‘Space is divided up into designated (signified, specialized) areas and into areas that are prohibited (into one group or another). It is further subdivided into spaces for work and spaces for leisure, and into daytime and night-time spaces. The body, sex and pleasure are often accorded no existence, either mental or social, until after dark, when the prohibitions that obtain during the day, during "normal" activity, are lifted’ (Henri Lefebvre, The Politics of Space, p. 319).
The discourse on prostitution in India articulates a set of positions on the relationship between sex work and harm, and on the proper response of the state in regulating these harms. The discourse has found purchase in a range of conversations, about development, gender, and, as I have described here, space.
Historically, prostitution and space have been co-constitutive of Indian cities, with urban spaces defined in relation to the licit and illicit activities that take place there. The centrality of prostitution to the production of urban zones, and urbanism itself, in the mid and late nineteenth centuries, is subject to a growing body of work on cities and space. Animating this body of work is the idea drawing on the late nineteenth century colonialist ideal that prostitution could be sequestered within a marked geographic zone, an area demarcated by a set of city streets, and thus regulated as a necessary social evil. This spatialized ideal has been reasserted in the contemporary moment as the need to act upon these zones through increased brothel raids in order to rescue sex workers as part of a broader strategy to ban and eradicate prostitution.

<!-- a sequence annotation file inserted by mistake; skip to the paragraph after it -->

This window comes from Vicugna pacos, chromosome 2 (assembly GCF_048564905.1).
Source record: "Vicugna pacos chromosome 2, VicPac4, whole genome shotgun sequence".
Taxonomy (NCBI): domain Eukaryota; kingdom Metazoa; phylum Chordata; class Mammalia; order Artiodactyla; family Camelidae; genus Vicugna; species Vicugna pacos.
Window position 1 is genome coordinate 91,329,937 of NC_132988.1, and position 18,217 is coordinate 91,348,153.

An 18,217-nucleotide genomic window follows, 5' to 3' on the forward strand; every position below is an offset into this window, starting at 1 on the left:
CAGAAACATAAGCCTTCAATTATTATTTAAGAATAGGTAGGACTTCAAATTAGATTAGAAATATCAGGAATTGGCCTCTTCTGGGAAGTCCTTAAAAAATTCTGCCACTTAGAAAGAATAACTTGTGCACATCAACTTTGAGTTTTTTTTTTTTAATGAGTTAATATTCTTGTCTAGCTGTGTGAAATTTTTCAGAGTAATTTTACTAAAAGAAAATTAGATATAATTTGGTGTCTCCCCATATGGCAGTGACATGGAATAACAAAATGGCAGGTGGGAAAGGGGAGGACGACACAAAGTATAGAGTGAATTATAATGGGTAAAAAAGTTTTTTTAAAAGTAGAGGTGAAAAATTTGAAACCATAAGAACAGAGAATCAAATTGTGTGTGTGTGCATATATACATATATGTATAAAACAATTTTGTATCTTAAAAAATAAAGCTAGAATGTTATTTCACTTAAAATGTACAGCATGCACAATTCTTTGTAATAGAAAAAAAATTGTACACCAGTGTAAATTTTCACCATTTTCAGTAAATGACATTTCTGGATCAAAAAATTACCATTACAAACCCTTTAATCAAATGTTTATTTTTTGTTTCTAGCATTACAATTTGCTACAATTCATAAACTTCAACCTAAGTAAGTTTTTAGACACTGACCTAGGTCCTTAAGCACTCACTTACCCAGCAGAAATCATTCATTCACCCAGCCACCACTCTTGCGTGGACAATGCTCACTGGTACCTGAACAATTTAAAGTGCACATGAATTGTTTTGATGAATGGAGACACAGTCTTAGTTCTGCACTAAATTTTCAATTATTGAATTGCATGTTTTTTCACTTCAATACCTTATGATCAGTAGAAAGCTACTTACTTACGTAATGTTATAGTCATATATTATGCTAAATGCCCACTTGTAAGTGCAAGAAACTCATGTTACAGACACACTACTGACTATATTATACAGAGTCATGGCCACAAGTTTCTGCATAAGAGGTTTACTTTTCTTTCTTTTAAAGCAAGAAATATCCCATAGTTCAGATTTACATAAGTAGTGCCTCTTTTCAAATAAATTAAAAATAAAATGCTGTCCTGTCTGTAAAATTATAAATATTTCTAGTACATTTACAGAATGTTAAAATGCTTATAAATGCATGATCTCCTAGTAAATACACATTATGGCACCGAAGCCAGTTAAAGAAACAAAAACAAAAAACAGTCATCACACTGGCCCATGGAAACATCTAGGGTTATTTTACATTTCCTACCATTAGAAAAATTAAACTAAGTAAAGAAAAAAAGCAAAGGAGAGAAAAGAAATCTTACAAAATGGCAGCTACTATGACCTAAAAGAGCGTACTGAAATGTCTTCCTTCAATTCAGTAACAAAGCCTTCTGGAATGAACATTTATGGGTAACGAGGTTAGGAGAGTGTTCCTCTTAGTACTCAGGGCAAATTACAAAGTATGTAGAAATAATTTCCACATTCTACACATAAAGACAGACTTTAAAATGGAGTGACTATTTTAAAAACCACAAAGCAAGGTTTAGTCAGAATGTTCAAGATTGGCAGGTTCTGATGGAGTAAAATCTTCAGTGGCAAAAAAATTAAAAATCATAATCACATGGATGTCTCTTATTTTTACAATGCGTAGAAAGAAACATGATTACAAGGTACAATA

In the filmic discourse of prostitution in India, the street verges on being articulated as an ethic, in which light and dark, outside and inside, serve as tropes for truth and lies, for safety and harm. If Lefebvre’s assertion that, ‘The body, sex and pleasure are often accorded no existence, either mental or social, until after dark, when the prohibitions that obtain during the day, during "normal" activity, are lifted,’ references the male-bodied client of sex and pleasure, we may ask how a discourse of prostitution that centres on the bodies of its purveyors would be articulated, and how, in its filmic and theoretical instantiations, it would appear upon, and reimagine, the city street.
Svati P. Shah
1. Svati Shah, ‘Brothels and Big Screen Rescues: Producing the Idea of "Prostitution in India" Through Documentary Film’, Interventions. International Journal of Postcolonial Studies, forthcoming 2013.